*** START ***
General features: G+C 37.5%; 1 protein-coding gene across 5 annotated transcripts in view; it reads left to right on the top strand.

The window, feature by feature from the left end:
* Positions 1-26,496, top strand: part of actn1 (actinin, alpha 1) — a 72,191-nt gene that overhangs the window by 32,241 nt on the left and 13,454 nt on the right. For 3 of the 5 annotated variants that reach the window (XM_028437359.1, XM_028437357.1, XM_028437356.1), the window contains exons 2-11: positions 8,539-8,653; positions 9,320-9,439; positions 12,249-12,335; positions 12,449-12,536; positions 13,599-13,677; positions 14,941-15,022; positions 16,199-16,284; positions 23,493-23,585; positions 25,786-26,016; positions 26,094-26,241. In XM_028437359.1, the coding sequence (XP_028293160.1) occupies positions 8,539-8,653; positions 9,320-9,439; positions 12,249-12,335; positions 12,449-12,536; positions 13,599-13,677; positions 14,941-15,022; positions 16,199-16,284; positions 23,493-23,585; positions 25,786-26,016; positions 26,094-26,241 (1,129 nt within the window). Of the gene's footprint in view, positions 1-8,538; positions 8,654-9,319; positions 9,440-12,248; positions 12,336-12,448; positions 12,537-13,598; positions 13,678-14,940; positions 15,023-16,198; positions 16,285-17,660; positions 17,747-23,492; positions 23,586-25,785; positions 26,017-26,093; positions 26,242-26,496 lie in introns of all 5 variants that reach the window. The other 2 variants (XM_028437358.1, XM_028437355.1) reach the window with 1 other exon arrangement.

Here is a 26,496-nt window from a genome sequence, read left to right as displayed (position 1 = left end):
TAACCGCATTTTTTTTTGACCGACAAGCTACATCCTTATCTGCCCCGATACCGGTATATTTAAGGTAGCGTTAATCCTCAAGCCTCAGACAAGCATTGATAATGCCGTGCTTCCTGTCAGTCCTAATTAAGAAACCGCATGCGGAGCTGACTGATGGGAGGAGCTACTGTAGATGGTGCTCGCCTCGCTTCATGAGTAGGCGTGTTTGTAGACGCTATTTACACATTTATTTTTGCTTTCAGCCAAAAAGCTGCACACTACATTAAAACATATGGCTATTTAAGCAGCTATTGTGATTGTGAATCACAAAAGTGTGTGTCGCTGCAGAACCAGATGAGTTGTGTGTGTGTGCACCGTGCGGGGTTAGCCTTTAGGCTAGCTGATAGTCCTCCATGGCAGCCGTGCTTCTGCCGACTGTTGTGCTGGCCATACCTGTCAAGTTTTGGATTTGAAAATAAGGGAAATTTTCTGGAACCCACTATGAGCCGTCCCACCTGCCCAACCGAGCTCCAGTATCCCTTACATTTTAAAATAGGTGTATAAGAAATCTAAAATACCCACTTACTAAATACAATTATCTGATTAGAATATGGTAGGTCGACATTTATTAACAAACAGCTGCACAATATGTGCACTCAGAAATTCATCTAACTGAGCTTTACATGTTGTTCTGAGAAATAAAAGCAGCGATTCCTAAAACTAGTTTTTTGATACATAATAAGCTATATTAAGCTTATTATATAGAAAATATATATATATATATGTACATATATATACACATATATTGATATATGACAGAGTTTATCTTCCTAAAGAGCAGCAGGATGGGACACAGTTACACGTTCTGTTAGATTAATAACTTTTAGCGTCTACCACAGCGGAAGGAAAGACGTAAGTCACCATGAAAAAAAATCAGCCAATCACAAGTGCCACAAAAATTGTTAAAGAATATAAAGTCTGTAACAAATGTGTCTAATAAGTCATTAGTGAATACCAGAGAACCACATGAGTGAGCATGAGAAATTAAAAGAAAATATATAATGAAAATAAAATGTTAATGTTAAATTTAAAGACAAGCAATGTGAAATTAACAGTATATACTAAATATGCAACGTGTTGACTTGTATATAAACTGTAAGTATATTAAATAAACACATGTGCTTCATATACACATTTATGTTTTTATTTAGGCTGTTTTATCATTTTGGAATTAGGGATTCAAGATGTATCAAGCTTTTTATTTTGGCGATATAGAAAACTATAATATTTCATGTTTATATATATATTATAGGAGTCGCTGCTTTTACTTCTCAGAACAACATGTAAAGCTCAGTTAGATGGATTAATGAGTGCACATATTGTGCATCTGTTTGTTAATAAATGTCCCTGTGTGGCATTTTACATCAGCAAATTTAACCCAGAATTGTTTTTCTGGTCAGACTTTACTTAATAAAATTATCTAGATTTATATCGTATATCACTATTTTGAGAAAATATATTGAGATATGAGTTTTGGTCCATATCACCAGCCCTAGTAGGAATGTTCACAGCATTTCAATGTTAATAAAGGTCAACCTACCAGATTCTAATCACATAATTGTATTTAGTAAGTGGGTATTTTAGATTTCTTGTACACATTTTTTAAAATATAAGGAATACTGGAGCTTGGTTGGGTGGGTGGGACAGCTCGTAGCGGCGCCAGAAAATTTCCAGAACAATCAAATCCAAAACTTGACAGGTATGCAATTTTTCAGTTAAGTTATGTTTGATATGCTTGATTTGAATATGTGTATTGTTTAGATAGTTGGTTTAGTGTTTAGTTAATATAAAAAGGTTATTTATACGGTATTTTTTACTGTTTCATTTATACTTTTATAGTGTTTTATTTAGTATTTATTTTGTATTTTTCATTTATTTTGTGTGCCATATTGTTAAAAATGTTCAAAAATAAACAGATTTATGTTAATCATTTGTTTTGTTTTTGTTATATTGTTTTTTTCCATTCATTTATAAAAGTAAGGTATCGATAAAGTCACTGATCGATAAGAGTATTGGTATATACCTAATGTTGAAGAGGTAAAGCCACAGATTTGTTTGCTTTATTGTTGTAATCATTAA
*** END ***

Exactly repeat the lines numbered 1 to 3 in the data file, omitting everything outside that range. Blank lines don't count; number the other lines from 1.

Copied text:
General features: G+C 37.5%; 1 protein-coding gene across 5 annotated transcripts in view; it reads left to right on the top strand.

The window, feature by feature from the left end:
* Positions 1-26,496, top strand: part of actn1 (actinin, alpha 1) — a 72,191-nt gene that overhangs the window by 32,241 nt on the left and 13,454 nt on the right. For 3 of the 5 annotated variants that reach the window (XM_028437359.1, XM_028437357.1, XM_028437356.1), the window contains exons 2-11: positions 8,539-8,653; positions 9,320-9,439; positions 12,249-12,335; positions 12,449-12,536; positions 13,599-13,677; positions 14,941-15,022; positions 16,199-16,284; positions 23,493-23,585; positions 25,786-26,016; positions 26,094-26,241. In XM_028437359.1, the coding sequence (XP_028293160.1) occupies positions 8,539-8,653; positions 9,320-9,439; positions 12,249-12,335; positions 12,449-12,536; positions 13,599-13,677; positions 14,941-15,022; positions 16,199-16,284; positions 23,493-23,585; positions 25,786-26,016; positions 26,094-26,241 (1,129 nt within the window). Of the gene's footprint in view, positions 1-8,538; positions 8,654-9,319; positions 9,440-12,248; positions 12,336-12,448; positions 12,537-13,598; positions 13,678-14,940; positions 15,023-16,198; positions 16,285-17,660; positions 17,747-23,492; positions 23,586-25,785; positions 26,017-26,093; positions 26,242-26,496 lie in introns of all 5 variants that reach the window. The other 2 variants (XM_028437358.1, XM_028437355.1) reach the window with 1 other exon arrangement.